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Insomnia. By Our Worn Out Student Pharmacist, David Brokaw.

Sleep. That blissful third of my life of which I have absolutely no memory. Did you know that our brains secrete neurotransmitters to paralyze our bodies so that we don’t act out our dreams1? The more I think about sleeping, dreaming, and the brain, the more I am fascinated by how we work, brain-wise. But what can we do when our brain isn’t able to follow its own instructions to settle down and get to sleep?

That brings us to my topic for today: insomnia.

Insomnia ranks third behind headaches and the common cold for what ails us. Adults need eight or more hours of sleep a night, but, on average, 6.9 hours is all that we get. And, as we age, this problem becomes more and more common. In 2005, 11% of adults managed insomnia with the help of alcohol, 9% used an over-the-counter sleep aid, and 7% used a prescription medicine for sleep.2

Sometimes, when I get stressed over a big deadline, I have trouble sleeping for a few days. But when the stressful day has passed, my sleep pattern returns to normal. This is transient insomnia.

There are also two other insomnia patterns. Short-term insomnia can last 1-3 weeks. Additionally, there is chronic insomnia, lasting more than 3 weeks. The latter is often a secondary problem of another medical condition, psychiatric disorder, or substance abuse. Problems with sleep could be caused, for example, by sleep apnea, diabetes, heartburn, heart disease, high blood pressure, asthma, chronic pain, anxiety/depression, and stimulant use, like caffeine or smoking. People with medical problems should seek treatment for the underlying medical condition first, which may improve their ability to sleep.

One or more of these strategies could help you wrestle with your particular insomnia demon:

Good sleep hygiene: 1. Avoid large meals later in the evening.

2. Avoid exercise 2-4 hours before bedtime.

3. Dim the lights, lower the volume on the television or radio, and relax.

4. Regulate the temperature in your bedroom to a comfortable level.

5. Avoid caffeine and smoking 4-6 hours before bed.

6. Avoid alcohol, which may help you feel drowsy, but can cause increased nighttime awakenings and bathroom visits.

7. Go to bed at the same time each night and rise at the same time each day.

8. Avoid napping during the day.

Underlying medical condition: Ask your physician if your insomnia could be related to a medical condition or a current medication. Seek treatment if your sleep loss is negatively affecting your day-to-day functioning. Sleep apnea is a common breathing problem and an often underdiagnosed cause of insomnia.

Prescription options: Medications called ‘hypnotics’ are available for short term use for insomnia (e.g., Valium, Ambien, Lunesta, Sonata). They are modestly effective in helping you fall asleep and stay asleep, giving you 10-30 minutes more sleep on average for up to 6 months. However, some of these medications can have addictive qualities and could be harmful if used in the long term. Long term use has been compared to smoking in both the increased risk of mortality and cancer3. As we get older, too, these medications are even more risky if used on a long term basis4. This is a discussion best had with your doctor.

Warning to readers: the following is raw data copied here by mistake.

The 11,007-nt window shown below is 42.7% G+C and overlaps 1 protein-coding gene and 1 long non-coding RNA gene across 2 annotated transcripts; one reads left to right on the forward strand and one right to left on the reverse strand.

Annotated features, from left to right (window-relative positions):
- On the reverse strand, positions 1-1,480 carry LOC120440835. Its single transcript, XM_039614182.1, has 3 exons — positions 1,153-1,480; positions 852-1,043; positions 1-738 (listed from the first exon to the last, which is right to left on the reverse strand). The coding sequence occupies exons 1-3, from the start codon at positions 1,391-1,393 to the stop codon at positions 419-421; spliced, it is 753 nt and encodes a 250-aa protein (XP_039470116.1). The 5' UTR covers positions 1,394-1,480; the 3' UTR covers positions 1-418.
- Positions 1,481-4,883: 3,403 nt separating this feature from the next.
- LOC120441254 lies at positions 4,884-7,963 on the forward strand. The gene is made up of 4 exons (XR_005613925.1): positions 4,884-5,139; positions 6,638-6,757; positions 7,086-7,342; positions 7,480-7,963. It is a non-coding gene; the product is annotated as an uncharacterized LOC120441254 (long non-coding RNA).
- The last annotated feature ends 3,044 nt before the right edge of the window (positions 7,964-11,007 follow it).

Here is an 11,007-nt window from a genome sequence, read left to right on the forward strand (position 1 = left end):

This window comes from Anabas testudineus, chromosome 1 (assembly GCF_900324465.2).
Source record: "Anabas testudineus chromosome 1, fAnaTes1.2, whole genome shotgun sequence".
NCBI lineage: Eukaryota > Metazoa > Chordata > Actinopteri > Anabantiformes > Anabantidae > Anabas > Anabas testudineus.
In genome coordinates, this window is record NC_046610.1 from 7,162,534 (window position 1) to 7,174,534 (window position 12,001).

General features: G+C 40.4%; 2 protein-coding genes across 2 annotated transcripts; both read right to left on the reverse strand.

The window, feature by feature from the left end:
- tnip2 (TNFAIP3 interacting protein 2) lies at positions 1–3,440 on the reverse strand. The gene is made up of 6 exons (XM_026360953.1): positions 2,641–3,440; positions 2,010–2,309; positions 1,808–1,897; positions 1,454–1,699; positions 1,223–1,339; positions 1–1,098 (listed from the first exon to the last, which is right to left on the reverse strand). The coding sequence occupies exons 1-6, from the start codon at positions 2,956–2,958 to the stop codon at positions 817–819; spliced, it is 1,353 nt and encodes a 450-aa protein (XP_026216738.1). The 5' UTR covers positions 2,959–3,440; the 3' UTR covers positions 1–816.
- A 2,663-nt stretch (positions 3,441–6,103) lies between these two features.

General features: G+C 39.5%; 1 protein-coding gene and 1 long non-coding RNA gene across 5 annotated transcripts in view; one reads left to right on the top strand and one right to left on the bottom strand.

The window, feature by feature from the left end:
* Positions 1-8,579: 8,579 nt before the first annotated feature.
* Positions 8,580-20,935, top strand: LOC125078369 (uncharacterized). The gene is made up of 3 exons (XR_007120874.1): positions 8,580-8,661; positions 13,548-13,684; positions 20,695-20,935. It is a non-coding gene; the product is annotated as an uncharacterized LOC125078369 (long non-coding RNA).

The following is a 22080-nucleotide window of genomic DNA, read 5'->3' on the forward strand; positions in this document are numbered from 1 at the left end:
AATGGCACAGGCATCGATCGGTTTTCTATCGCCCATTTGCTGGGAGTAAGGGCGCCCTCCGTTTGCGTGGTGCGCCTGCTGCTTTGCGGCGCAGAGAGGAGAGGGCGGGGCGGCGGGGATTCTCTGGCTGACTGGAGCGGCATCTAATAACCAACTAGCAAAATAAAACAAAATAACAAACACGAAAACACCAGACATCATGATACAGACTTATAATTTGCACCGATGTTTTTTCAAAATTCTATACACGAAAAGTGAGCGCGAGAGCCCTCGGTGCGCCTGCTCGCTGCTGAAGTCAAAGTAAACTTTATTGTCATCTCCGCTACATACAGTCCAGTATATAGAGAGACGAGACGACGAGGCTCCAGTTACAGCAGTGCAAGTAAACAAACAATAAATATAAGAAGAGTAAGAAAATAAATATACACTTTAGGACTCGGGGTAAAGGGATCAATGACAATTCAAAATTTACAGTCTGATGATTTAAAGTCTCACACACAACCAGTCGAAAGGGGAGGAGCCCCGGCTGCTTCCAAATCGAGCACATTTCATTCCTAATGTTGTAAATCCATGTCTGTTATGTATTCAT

Complementary therapy: Melatonin has limited empirical evidence, but on a 0.3-0.5 mg starting dose one hour before bedtime, this supplement may help you fall asleep in the short-term only (jet-lag). Do not use melatonin in pregnancy.

5-hydroxytryptophan or 5-HTP, for short, is a supplement that should be avoided, because it has no proven efficacy and is potentially harmful. I wouldn’t risk it.

Other herbal products are equally unproven with limited safety data (valerian, kava, chamomile, ginseng, lavender, hops, lemon balm, passionflower.) Acupuncture, tai chi, and light therapy may help, but, again, no studies have confirmed any benefit.

Over-the-counter options: Benadryl (diphenhydramine) is the ingredient in “PM” products, sometimes labeled as “sleep aids”. Benadryl is an antihistamine widely used to induce sleep, but may cause “morning after” effects (hard to get moving, a feeling of being tired) in some individuals. The usual dose is 50 mg, but some people use 25 mg, 30-60 minutes before bedtime. Do not use Benadryl for more than 2-3 consecutive nights without taking ‘time off’ from the medication to re-assess improvement in your sleep pattern. Benadryl, plus a pain reliever (Tylenol PM, Advil PM), can help if insomnia is accompanied by mild pain.

Best option (in my opinion): Daily exercise – it’s good for you and it helps you sleep better, feel better, think better, and live longer!

I think I just put myself to sleep…..


  1. http://www.jneurosci.org/content/32/29/9785.full.pdf+html?sid=8ac6964b-8a2c-4fa7-aec3-cbbc6bc880f2.
  2. 2005 National Sleep Foundation survey.
  3. http://www.huffingtonpost.com/jerry-siegel/are-sleeping-pills-good-f_b_446804.html
  4. http://www.ncbi.nlm.nih.gov/pubmed/22371848


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